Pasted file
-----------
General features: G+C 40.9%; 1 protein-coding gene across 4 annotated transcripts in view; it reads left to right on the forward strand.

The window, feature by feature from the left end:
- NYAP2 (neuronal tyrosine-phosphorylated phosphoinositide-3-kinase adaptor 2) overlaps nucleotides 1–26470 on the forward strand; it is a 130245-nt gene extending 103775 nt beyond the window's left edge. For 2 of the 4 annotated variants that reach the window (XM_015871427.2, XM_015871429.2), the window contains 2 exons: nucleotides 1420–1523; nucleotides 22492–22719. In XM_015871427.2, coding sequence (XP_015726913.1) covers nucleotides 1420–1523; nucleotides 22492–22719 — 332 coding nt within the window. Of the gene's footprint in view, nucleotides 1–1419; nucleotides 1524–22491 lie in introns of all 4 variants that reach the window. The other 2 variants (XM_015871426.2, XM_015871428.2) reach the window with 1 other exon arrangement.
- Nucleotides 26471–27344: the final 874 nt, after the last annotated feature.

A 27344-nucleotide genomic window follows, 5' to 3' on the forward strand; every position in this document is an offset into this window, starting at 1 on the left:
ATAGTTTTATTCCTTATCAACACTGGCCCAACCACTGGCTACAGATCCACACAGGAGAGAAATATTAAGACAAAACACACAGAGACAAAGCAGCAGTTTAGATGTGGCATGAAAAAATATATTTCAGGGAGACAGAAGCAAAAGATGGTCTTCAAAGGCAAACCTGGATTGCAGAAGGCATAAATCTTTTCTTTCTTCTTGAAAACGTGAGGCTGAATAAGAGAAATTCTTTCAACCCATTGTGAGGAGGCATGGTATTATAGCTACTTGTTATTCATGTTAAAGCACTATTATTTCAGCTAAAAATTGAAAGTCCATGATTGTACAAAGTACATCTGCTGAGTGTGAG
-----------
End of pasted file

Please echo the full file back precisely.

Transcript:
General features: G+C 40.9%; 1 protein-coding gene across 4 annotated transcripts in view; it reads left to right on the forward strand.

The window, feature by feature from the left end:
- NYAP2 (neuronal tyrosine-phosphorylated phosphoinositide-3-kinase adaptor 2) overlaps nucleotides 1–26470 on the forward strand; it is a 130245-nt gene extending 103775 nt beyond the window's left edge. For 2 of the 4 annotated variants that reach the window (XM_015871427.2, XM_015871429.2), the window contains 2 exons: nucleotides 1420–1523; nucleotides 22492–22719. In XM_015871427.2, coding sequence (XP_015726913.1) covers nucleotides 1420–1523; nucleotides 22492–22719 — 332 coding nt within the window. Of the gene's footprint in view, nucleotides 1–1419; nucleotides 1524–22491 lie in introns of all 4 variants that reach the window. The other 2 variants (XM_015871426.2, XM_015871428.2) reach the window with 1 other exon arrangement.
- Nucleotides 26471–27344: the final 874 nt, after the last annotated feature.

A 27344-nucleotide genomic window follows, 5' to 3' on the forward strand; every position in this document is an offset into this window, starting at 1 on the left:
ATAGTTTTATTCCTTATCAACACTGGCCCAACCACTGGCTACAGATCCACACAGGAGAGAAATATTAAGACAAAACACACAGAGACAAAGCAGCAGTTTAGATGTGGCATGAAAAAATATATTTCAGGGAGACAGAAGCAAAAGATGGTCTTCAAAGGCAAACCTGGATTGCAGAAGGCATAAATCTTTTCTTTCTTCTTGAAAACGTGAGGCTGAATAAGAGAAATTCTTTCAACCCATTGTGAGGAGGCATGGTATTATAGCTACTTGTTATTCATGTTAAAGCACTATTATTTCAGCTAAAAATTGAAAGTCCATGATTGTACAAAGTACATCTGCTGAGTGTGAG